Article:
How to Write an Obituary

During the arrangement conference with Pray’s, we will gather information to write an obituary.

What is an Obituary? 

An obituary serves as notification that an individual has passed away and details of the services that are to take place. More than merely a 'good-bye' to the deceased, this is a farewell which can, in chronological order, detail the life of the deceased. Many people view the obituary as a tribute to the person's life. The guidelines below may help you consider what to include when composing the obituary.

What to Include? 

The full name, along with the location and date of passing is included so that there is no confusion over whom has died. You may wish to consider placing a photograph with the text. If you wish, mention where the deceased resided.

In a concise manner, write about the significant events in the life of the deceased. This may include the schools he or she attended and any degrees attained; you may also include any vocations or interests that the deceased was involved with. Honors that the person received are often included to highlight their achievements.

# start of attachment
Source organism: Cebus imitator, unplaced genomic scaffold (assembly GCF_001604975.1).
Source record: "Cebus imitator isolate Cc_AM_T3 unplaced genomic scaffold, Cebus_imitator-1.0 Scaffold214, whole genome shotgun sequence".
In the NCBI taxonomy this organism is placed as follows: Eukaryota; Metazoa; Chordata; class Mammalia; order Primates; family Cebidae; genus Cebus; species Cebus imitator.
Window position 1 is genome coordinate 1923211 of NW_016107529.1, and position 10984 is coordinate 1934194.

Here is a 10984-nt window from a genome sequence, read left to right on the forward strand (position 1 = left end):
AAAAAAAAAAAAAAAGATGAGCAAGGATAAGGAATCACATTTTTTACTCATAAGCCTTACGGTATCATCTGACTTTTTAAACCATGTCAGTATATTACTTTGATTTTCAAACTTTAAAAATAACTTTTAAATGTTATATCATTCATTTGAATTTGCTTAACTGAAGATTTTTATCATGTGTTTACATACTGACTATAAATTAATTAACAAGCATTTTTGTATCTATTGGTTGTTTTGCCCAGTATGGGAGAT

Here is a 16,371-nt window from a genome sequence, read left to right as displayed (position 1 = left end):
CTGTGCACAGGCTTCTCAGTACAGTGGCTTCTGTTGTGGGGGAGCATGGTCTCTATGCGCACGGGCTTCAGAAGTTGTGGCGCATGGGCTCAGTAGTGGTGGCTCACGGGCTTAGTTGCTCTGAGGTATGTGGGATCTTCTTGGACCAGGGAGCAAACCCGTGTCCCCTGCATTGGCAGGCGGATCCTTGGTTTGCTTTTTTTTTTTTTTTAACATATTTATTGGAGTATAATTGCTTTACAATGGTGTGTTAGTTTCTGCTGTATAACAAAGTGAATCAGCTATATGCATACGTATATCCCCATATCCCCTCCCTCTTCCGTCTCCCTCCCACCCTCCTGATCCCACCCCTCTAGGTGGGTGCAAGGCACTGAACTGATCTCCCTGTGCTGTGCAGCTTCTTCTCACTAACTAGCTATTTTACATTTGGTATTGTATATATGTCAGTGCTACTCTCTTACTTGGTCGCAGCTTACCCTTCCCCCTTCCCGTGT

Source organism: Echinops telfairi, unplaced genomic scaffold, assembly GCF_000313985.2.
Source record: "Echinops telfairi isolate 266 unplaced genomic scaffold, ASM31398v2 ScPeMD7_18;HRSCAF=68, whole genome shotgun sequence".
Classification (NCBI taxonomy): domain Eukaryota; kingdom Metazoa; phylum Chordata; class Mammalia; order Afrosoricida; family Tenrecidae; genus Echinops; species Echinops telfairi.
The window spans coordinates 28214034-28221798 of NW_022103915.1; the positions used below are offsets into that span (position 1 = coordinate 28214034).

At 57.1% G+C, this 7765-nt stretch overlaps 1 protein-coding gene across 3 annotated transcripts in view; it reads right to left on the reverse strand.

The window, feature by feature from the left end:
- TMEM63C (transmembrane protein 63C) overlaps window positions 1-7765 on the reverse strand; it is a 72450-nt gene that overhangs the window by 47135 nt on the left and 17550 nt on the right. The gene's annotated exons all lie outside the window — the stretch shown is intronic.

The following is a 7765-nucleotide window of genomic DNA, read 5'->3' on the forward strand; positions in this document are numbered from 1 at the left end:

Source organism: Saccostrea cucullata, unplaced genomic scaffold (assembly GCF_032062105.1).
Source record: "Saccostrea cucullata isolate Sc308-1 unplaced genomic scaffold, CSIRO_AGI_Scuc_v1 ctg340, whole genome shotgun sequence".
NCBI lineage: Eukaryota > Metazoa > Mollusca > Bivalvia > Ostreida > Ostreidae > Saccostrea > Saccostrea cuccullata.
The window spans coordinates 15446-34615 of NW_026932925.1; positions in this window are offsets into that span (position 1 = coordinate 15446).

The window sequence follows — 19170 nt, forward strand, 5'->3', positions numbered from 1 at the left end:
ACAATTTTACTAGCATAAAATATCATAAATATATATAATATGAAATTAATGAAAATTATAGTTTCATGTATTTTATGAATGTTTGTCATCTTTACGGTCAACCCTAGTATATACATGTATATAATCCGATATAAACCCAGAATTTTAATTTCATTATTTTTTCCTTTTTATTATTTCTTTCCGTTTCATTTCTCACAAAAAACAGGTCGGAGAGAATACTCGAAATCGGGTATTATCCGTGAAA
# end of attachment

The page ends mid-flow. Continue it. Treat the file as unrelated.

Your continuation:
Survivors 

It is common to include a list of those who have survived the deceased. The list should include (where applicable):

  • Parents Spouse and children
  • Adopted children Half & step children
  • Siblings Half & step siblings
  • Grandparents

Other relatives are not usually mentioned by name but may be included in terms of their relationship to the deceased. A special friend or companion is not normally included amongst the list of survivors unless the deceased's blood relatives request that it be so. The obituary's traditional purpose is to list survivors either related through the bloodline or marriage.

Additional information such as visitation and funeral services and any memorial contributions are included at the close of an obituary.